Student wins prize at British Pharmacology Society conference


Posted on: 8 January 2021 by Louise Colley in January posts


Beth Heaton in the laboratory

Beth Heaton, a PhD student in the department of Pharmacology and Therapeutics, has won an award at the annual British Pharmacological Society (BPS: Pharmacology 2020) conference for her work on glucose uptake transporters in human immune cells.

Beth’s poster, titled “Glucose uptake in immune cells is lower in the presence of HIV antiretrovirals due to interactions with SLC transporters - an in vitro/in silico investigation.”, gave an overview of her work examining how commonly used antiretrovirals can interact with glucose uptake transporters, termed GLUTs, resulting in lowered activation of immune cells.

“Glucose is used by immune cells as a power source, to provide the energy they need to perform a number of vital functions; from fighting infections to repairing damaged tissues. Glucose uptake transporters bring glucose into the cell so that it can be used by immune cells upon activation. As part of the work presented at BPS, we showed that some drugs can unintentionally inhibit this process, leading to less activation of the immune cells. Whilst we don’t yet know what the clinical implications of this may be, it is an important interaction that we’re currently trying to follow up.”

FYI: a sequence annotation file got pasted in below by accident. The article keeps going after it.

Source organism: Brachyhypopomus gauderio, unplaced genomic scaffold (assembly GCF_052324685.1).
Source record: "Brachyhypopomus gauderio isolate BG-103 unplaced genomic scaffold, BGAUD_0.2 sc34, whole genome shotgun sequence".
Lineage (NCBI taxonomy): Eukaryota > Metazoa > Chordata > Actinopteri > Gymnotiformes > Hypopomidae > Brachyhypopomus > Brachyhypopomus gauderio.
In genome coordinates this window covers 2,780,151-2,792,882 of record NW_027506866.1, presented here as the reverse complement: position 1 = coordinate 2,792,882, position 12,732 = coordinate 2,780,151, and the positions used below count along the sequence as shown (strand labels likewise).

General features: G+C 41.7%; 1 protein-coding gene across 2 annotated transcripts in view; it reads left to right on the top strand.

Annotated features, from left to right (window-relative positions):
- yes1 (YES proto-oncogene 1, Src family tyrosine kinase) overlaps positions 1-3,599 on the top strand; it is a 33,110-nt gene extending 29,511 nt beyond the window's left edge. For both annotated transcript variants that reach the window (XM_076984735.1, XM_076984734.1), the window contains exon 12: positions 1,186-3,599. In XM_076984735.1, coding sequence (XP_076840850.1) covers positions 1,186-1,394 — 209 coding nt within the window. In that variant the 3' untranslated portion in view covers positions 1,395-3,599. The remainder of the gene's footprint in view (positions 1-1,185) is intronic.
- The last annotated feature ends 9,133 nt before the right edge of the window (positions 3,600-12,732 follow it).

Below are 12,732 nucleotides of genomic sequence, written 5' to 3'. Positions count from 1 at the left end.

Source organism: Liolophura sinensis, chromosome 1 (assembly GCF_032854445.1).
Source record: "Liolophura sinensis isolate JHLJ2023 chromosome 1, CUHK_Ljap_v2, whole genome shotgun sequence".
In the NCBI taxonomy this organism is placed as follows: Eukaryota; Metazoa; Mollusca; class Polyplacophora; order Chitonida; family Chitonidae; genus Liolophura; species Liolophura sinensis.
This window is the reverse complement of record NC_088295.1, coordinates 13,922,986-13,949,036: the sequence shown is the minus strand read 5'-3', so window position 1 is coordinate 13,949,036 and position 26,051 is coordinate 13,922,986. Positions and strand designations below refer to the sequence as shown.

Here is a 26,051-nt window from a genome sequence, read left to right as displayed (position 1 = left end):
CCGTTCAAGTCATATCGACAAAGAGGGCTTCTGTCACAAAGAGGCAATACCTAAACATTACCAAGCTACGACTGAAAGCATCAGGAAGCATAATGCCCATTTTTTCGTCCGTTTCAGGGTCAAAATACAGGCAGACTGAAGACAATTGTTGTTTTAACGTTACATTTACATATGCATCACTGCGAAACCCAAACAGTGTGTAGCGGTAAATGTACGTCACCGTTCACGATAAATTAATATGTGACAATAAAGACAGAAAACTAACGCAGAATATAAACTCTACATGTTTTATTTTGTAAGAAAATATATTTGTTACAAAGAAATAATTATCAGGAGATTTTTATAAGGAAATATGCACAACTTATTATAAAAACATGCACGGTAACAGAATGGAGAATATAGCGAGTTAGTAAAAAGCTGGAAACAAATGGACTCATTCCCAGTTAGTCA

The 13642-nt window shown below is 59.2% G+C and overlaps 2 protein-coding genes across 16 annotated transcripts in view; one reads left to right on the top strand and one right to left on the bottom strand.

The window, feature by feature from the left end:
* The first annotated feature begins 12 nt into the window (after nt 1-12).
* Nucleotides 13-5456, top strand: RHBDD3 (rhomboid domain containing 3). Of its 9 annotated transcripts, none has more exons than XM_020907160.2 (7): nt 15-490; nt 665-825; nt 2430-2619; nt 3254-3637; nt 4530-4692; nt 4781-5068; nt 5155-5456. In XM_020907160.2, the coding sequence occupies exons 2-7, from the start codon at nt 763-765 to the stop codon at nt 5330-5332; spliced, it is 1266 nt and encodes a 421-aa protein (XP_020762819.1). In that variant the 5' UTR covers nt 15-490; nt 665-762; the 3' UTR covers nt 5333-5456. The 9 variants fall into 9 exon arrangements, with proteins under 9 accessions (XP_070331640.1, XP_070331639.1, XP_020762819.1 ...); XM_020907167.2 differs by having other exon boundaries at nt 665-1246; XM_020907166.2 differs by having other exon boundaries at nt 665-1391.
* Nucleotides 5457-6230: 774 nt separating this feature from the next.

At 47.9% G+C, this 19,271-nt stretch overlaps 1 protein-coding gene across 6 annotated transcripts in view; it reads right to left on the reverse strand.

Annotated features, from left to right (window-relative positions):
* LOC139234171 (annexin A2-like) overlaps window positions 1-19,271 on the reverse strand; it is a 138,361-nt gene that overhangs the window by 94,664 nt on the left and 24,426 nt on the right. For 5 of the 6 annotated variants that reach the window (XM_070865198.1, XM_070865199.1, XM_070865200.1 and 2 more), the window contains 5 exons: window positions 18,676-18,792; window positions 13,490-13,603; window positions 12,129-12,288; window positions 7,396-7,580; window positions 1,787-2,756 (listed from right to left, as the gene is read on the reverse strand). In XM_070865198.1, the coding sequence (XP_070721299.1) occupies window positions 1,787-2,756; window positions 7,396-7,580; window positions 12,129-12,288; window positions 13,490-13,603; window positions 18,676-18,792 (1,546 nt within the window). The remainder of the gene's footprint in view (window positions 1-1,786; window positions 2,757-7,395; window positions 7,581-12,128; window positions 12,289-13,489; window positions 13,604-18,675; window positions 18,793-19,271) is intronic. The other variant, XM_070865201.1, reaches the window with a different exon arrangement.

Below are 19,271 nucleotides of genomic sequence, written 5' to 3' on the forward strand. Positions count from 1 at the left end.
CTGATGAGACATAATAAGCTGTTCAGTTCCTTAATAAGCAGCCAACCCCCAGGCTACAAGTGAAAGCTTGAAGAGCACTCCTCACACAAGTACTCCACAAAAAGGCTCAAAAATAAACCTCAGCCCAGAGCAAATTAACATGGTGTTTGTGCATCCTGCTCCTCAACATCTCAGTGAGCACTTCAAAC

Following review and discussion by the review committee at BPS, Beth was awarded the Education Poster prize following the Pharmacology 2020 virtual meeting. Beth said “I was really pleased to have been awarded this prize for my work. It showed the results of my work over the past year or so and was my first conference during my PhD. I’m looking forward to continuing the work, investigating these interactions, and expanding it to look at how nanoparticles, and other engineered materials, may cause similar effects”.

Beth’s primary supervisor, Dr Neill Liptrott, said “I am extremely proud of Beth being awarded this prize; it is recognition of the fantastic work she has carried out over the past year or so; particularly during the recent lockdowns. It builds on our previously published work on the impact of small molecules on immune responses and fits well with our expanding work on immune interactions of engineered materials”.

Beth's PhD studentship is supported by a Horizon 2020 grant relating to developing infrastructures to support the translation nano-enabled medical technologies to clinical use.